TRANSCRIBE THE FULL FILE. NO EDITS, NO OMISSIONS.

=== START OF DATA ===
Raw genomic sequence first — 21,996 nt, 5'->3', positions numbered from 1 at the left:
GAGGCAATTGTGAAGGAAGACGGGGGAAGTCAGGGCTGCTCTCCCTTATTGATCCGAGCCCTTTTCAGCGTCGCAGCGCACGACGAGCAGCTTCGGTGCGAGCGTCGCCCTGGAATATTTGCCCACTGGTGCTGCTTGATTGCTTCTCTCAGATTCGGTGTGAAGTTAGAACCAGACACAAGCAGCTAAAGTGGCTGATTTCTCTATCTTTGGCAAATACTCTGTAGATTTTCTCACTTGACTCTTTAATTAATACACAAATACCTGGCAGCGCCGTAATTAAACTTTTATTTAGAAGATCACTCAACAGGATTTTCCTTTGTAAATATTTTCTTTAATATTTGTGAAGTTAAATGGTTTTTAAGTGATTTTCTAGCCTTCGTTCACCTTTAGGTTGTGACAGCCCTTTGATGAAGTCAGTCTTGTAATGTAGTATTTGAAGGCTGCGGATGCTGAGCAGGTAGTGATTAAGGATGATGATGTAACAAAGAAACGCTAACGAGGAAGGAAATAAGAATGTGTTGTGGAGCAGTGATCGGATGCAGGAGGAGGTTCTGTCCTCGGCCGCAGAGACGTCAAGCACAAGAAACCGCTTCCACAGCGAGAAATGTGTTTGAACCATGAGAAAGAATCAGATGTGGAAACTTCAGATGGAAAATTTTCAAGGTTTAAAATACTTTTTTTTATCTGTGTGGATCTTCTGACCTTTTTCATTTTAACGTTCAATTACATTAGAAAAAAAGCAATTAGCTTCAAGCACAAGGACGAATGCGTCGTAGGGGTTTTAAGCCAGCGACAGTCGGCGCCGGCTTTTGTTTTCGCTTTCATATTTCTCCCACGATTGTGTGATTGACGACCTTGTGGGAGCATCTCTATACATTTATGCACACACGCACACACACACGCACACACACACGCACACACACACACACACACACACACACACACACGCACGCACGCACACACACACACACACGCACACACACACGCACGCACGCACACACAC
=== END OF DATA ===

Raw genomic sequence first — 21,996 nt, 5'->3', positions numbered from 1 at the left:
GAGGCAATTGTGAAGGAAGACGGGGGAAGTCAGGGCTGCTCTCCCTTATTGATCCGAGCCCTTTTCAGCGTCGCAGCGCACGACGAGCAGCTTCGGTGCGAGCGTCGCCCTGGAATATTTGCCCACTGGTGCTGCTTGATTGCTTCTCTCAGATTCGGTGTGAAGTTAGAACCAGACACAAGCAGCTAAAGTGGCTGATTTCTCTATCTTTGGCAAATACTCTGTAGATTTTCTCACTTGACTCTTTAATTAATACACAAATACCTGGCAGCGCCGTAATTAAACTTTTATTTAGAAGATCACTCAACAGGATTTTCCTTTGTAAATATTTTCTTTAATATTTGTGAAGTTAAATGGTTTTTAAGTGATTTTCTAGCCTTCGTTCACCTTTAGGTTGTGACAGCCCTTTGATGAAGTCAGTCTTGTAATGTAGTATTTGAAGGCTGCGGATGCTGAGCAGGTAGTGATTAAGGATGATGATGTAACAAAGAAACGCTAACGAGGAAGGAAATAAGAATGTGTTGTGGAGCAGTGATCGGATGCAGGAGGAGGTTCTGTCCTCGGCCGCAGAGACGTCAAGCACAAGAAACCGCTTCCACAGCGAGAAATGTGTTTGAACCATGAGAAAGAATCAGATGTGGAAACTTCAGATGGAAAATTTTCAAGGTTTAAAATACTTTTTTTTATCTGTGTGGATCTTCTGACCTTTTTCATTTTAACGTTCAATTACATTAGAAAAAAAGCAATTAGCTTCAAGCACAAGGACGAATGCGTCGTAGGGGTTTTAAGCCAGCGACAGTCGGCGCCGGCTTTTGTTTTCGCTTTCATATTTCTCCCACGATTGTGTGATTGACGACCTTGTGGGAGCATCTCTATACATTTATGCACACACGCACACACACACGCACACACACACGCACACACACACACACACACACACACACACACACGCACGCACGCACACACACACACACACGCACACACACACGCACGCACGCACACACAC